Clinical Trials: Timing and Design of Human Studies
The likelihood of clinical benefit from future human stem cell studies must significantly outweigh the risk and this consideration must be based on good science with sufficient consensus that exhaustive testing of this therapeutic paradigm has already occurred in animals both from an efficacy and toxicity perspective. Human studies should be randomized between stem cell and control therapy, double blinded to the investigator and subject, and have therapeutic endpoints that allow clinical benefit or the potential for such benefit to be clearly assessed.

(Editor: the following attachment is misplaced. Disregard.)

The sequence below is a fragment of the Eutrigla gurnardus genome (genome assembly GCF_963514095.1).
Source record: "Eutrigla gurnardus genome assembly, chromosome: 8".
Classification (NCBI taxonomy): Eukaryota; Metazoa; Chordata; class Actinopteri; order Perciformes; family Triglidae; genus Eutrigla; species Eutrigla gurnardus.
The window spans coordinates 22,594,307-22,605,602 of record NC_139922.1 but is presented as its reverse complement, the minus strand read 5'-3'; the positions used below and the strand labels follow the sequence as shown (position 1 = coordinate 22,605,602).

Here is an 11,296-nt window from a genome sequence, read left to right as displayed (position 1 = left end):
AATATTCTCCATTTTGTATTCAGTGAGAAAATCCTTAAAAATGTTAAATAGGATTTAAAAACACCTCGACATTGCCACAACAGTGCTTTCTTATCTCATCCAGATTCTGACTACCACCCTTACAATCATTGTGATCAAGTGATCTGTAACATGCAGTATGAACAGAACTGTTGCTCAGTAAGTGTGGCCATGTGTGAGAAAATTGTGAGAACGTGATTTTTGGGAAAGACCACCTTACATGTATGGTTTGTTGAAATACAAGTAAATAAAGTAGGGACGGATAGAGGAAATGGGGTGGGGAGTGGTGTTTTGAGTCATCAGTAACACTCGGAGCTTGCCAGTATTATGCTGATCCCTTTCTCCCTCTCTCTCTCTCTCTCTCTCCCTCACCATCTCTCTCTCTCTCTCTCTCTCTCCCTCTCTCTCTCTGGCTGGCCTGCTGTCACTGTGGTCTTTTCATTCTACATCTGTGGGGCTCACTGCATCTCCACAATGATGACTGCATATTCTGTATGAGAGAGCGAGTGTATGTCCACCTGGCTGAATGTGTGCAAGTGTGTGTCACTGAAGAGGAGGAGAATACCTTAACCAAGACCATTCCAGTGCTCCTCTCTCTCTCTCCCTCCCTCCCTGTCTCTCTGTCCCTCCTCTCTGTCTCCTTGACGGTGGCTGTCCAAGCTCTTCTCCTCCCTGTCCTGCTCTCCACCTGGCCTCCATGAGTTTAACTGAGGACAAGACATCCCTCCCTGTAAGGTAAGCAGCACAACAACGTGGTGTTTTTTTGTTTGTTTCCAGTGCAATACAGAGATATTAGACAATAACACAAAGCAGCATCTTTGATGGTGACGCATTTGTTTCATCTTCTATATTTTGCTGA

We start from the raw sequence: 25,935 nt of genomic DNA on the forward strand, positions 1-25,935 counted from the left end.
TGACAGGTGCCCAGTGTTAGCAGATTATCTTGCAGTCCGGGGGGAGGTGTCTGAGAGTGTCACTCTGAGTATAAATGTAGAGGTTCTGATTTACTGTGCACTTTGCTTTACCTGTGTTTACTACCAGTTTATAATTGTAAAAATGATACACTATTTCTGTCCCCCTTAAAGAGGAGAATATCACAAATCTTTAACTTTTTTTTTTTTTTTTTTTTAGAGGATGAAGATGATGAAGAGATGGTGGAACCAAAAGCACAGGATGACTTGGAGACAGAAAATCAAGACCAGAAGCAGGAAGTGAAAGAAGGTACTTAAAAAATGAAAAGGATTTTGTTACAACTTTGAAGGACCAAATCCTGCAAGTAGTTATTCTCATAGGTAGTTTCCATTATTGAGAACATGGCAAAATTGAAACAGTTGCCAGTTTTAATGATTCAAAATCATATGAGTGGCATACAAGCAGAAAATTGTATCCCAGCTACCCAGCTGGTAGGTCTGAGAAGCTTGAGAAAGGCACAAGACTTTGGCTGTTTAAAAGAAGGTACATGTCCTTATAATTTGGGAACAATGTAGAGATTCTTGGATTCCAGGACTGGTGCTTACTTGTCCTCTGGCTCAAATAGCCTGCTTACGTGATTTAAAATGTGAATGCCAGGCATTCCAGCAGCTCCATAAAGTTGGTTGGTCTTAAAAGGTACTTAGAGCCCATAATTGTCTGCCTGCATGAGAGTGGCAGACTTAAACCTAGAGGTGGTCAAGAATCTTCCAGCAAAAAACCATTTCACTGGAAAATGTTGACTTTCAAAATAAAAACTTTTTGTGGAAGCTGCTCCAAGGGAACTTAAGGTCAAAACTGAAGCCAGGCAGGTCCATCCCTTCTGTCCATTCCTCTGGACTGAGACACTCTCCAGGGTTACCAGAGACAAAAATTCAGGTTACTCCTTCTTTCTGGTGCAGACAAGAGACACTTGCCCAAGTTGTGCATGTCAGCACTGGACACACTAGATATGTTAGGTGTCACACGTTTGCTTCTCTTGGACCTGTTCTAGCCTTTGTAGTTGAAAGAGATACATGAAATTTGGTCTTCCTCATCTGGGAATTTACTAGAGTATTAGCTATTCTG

The optimal model of stem cell delivery is currently unknown but catheter-based or direct surgical approaches seem the most likely to be tested in future human trials. These studies will also require specific evaluation of what represents the ideal population for investigation as many alternative medical therapies currently exist for these patients. For instance, the differentiation pathway of stem cells (scar formation, neoangiogenesis, or myocyte growth) may be determined by the local microenvironment encountered by these cells in the myocardium at the time of implantation. It is unknown at present whether stem cell therapy would be most beneficial early after infarction where significant inflammation coexists, later in the remodeling phase, or perhaps at the endstage of ischemic cardiomyopathy. Similarly, no data exist on the benefits of using myogenic versus nonmyogenic (eg, vascular progenitor) cells or whether one population of bone marrow stem cells (mesenchymal or side population) is superior to unfractionated bone marrow cells. There is also insufficient preclinical data on the long-term viability of bone marrow stems cells, their integration and differentiation characteristics in the myocardium, and the mechanism of their functional effects in vivo. Moreover, it remains unknown whether these cells can function normally when surrounded by scar tissue or whether new blood supply (angiogenesis) is a critical component of successful myogenesis.